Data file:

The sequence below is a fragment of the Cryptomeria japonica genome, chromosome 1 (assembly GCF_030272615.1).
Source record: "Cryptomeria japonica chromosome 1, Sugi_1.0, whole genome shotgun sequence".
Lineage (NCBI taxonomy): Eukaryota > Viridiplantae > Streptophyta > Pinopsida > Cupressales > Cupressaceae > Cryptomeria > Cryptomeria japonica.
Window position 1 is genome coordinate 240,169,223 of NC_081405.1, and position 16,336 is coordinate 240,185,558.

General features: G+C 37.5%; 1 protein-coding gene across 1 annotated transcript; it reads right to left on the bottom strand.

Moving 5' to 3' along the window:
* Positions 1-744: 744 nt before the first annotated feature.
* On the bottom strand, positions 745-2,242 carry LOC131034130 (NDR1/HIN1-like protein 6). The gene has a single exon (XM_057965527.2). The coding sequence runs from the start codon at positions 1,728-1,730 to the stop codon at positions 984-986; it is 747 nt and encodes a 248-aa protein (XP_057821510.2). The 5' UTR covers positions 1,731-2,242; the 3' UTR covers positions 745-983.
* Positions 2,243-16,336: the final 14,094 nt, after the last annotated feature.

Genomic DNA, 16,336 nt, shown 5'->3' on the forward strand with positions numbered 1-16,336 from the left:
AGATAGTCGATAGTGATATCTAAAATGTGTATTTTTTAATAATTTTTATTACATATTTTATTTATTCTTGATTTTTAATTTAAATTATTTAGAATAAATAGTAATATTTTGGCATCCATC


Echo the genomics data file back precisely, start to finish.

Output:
The sequence below is a fragment of the Cryptomeria japonica genome, chromosome 1 (assembly GCF_030272615.1).
Source record: "Cryptomeria japonica chromosome 1, Sugi_1.0, whole genome shotgun sequence".
Lineage (NCBI taxonomy): Eukaryota > Viridiplantae > Streptophyta > Pinopsida > Cupressales > Cupressaceae > Cryptomeria > Cryptomeria japonica.
Window position 1 is genome coordinate 240,169,223 of NC_081405.1, and position 16,336 is coordinate 240,185,558.

General features: G+C 37.5%; 1 protein-coding gene across 1 annotated transcript; it reads right to left on the bottom strand.

Moving 5' to 3' along the window:
* Positions 1-744: 744 nt before the first annotated feature.
* On the bottom strand, positions 745-2,242 carry LOC131034130 (NDR1/HIN1-like protein 6). The gene has a single exon (XM_057965527.2). The coding sequence runs from the start codon at positions 1,728-1,730 to the stop codon at positions 984-986; it is 747 nt and encodes a 248-aa protein (XP_057821510.2). The 5' UTR covers positions 1,731-2,242; the 3' UTR covers positions 745-983.
* Positions 2,243-16,336: the final 14,094 nt, after the last annotated feature.

Genomic DNA, 16,336 nt, shown 5'->3' on the forward strand with positions numbered 1-16,336 from the left:
AGATAGTCGATAGTGATATCTAAAATGTGTATTTTTTAATAATTTTTATTACATATTTTATTTATTCTTGATTTTTAATTTAAATTATTTAGAATAAATAGTAATATTTTGGCATCCATC